you get up rested, fresh and vigorous? Is
vour mind clear and active? If not read the
following. See what another has suffered
and how he recovered. : , -
"Some years ago I was afflicted with sun
stroke which left me with a shattered nerv
ous system and exceedingly poor health. I
suffered terribly with pain in my head, the
top of my head would feel hot I cou!d not
study, and after striving for two years to -wear
the trouble off, I was compelled to give
up my pastoral labor and retire to my farm
where I spent nearly two years trying to re
cuperate.. It was all of no avail. Physicians
treatment and patent medicines failed to re
lieve me. 1 was exceedingly nervous and
irritable and sometimes would shake terribly.
I could not bear any noise. At the least ex
citement the blood would rush to my face
and head. Two years ago I was induced to
try Dr. Miles' Restorative Nervine. After
using one bottle I could see improvement in
my condition so I continued taking it for
nearly a year. I am happy to say I no
longer have those pains in my head or nerv
ous spells. My appetite is good and I am
able to preach three times on Sunday with
out fatigue. I consider Dr. Miles' Nervine
the most wonderful medicine ever discov
ered." Rev. D. Alex. Holman, Pastor U. B.
Church, Marion, Ind.
All druggists sell and guarantee first bot
tle Dr. Mites Remedies. Send for free book
on Nervous and Heart Diseases. Address
Dr. Miles Medical Co.; Elkhart. Ind.
For jour Farm, Bualnaia,
Home, or property of any
kind, no matter where lo
cated. If you desire a quick
sale, send ub deacription and
nricn. Northweatern Busi
ness Agsncy, N 313 Bank of Commerce Bldg.,
Chillieotbe Normal College
Chillicothe Commercial College
Chillicothe Shorthand College
Chillicothe Telegraphy College
ChillieothH Pen Art Col W
Pfll I CRCC Chillicothe Musical College
UULLLUL.0 Chillicothe College of Oratory
For free catalog address ALLEN MOOB3
Pres't, Chillicothe, Mo. Car fare paid.
The Hotel Walton
.1816 O STREET,
the best and most convenient low priced
house In the city. Rate $1 per day and up.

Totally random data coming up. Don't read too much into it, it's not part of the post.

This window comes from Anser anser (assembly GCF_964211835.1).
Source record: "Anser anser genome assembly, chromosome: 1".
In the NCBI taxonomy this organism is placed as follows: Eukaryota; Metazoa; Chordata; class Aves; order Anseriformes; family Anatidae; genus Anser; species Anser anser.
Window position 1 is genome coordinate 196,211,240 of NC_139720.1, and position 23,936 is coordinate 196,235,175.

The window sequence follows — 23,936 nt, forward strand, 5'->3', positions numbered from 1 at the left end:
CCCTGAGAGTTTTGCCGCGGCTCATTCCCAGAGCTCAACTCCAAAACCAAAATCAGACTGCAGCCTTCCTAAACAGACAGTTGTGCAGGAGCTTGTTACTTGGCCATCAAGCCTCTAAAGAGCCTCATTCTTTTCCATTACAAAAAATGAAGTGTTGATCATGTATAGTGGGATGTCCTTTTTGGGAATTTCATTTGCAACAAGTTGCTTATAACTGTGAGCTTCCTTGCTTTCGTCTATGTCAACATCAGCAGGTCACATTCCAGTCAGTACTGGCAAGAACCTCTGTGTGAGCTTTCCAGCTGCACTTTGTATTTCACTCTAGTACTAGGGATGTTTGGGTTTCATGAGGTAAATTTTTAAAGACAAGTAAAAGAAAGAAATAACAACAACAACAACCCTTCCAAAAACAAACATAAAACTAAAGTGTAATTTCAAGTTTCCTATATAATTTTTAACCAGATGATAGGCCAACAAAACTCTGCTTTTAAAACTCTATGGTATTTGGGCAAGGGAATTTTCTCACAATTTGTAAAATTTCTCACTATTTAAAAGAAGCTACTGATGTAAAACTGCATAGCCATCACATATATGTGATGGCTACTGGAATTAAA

Cancers Cured; t:x
from cancer? Dr. T. O'Connor
cures cancers, tumors and wens;
no knife, blood or plaster. Address
1306 O St, Lincoln, Nebraska.
Bay Paint at Wholesale Prices c?
Black Roof Paint.. 40c. per gal
Red Barn Paint .... 58c. per gal
Slate Color Barn Paint. . 78c. per gal
Shingle Stain. 3oc to. ..60c. per gal
Sheep Dip 65c. per gal
Excelsior Disinfectant. . .60c. per gal
Superior Disinfectant. . .75c. per gal
EXCKL510R DISINFECTANT will kill lice on
hoga and cattle; prevent and cure hog cholera.
Samples, circulars and color cards free. We
guarantee everything we Bell. Terms cash on
receipt of goods. As to our responsibility, we
refer you to any commercial report or any bank
in Findlay, Ohio.
THE OHIO PAINT & VARNISH COMPANY
FINDLAY. OHIO, U. S. A.
Plumbing and Heating
J. C. COX"
1 33 North i4th Street, Lincoln, Neb.
A CANNING FACTORY
at home. Farmers don't delay.
Investigate. Save your surplus
fruit by cann'ng. Easy to learn.
Meridian, Mississippi ?'
WANTED SEVERAL INDUSTRIOUS FER
sona in each stale to travel for bouse estab.
lished eleven years and with a large capital, to
call upon merchants and agents for successful
and profitable line. Fermanent engagement.
Weekly cash salary of i8 and all traveling ex
penses and hotel bil!s advanced in cash each
week. Experience not essential. Mention ref
erence and enclose aelf-adl rested envelope.
THE NATIONAL. XU wrborn St., Chicago.
If you want a pig tight and bull strong
fence inquire for the
manufactured at Fremont, Nebr., by P,
M. Healy. . , , ,